“Having time for research has enabled me, the service and Trust to realise the potential of such an innovative way of working. Learning about the research process has also helped me to apply critical thinking to my own and other’s practice and to support others to think about their own research. I’ve been able to remind clinicians and managers more broadly about our duty to offer research opportunities to our children and young people.”
Nicola Legodi is a Psychological Therapist and Clinical Supervisor at South West Family Values CIC.
“I specialise in parent-led treatment for conditions such as anxiety and conduct problems and lead a team of psychological therapists working directly with children, young people and families. A large part of my role involves sourcing funding and project management. To do this, it’s crucial that we measure impact and effectiveness of our treatments to ensure we are providing the best services in the most financially economic way.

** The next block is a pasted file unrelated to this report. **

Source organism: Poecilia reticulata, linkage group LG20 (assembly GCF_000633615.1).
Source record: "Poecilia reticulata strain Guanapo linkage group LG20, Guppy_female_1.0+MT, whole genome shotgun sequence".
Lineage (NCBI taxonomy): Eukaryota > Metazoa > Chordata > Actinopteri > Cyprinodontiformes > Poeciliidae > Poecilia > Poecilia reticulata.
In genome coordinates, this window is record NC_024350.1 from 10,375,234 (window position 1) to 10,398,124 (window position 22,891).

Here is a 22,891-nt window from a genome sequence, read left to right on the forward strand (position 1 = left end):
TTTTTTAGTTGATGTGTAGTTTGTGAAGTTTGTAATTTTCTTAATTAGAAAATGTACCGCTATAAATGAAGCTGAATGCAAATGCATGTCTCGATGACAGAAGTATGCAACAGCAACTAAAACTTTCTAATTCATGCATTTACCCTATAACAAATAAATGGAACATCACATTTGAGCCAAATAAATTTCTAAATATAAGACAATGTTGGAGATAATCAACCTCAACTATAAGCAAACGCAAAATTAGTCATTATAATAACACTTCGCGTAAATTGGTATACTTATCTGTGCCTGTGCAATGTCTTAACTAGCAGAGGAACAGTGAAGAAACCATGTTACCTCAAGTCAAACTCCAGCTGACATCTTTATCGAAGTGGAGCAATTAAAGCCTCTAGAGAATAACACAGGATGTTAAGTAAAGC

“My research project has been focussed on exploring interventions for adolescents who present with symptoms consistent with conduct disorder. I’ve been using intervention component analysis as a framework to identify the components that are present in effective interventions for young people and how we can use this to improve the service we provide. It’s been so valuable and enjoyable to have time to research. The protected time has enabled me to undertake wider reading which I wouldn’t otherwise have been able to do and allowed me to explore an area that we have long wanted to improve and develop. Services for adolescents are underrepresented in the area that we work, and this opportunity has led to a better understanding of how we can deliver services in an effective way for them.
“I would wholeheartedly recommend research to others. Sometimes we forget that research doesn’t have to be on the scale of a large RCT and that local, client-based research can impact on the local community quickly and more precisely than larger, population size studies.”
Austin Hymas is a GP and Research Associate in the Falmouth and Penryn Primary Care Network Wellbeing team.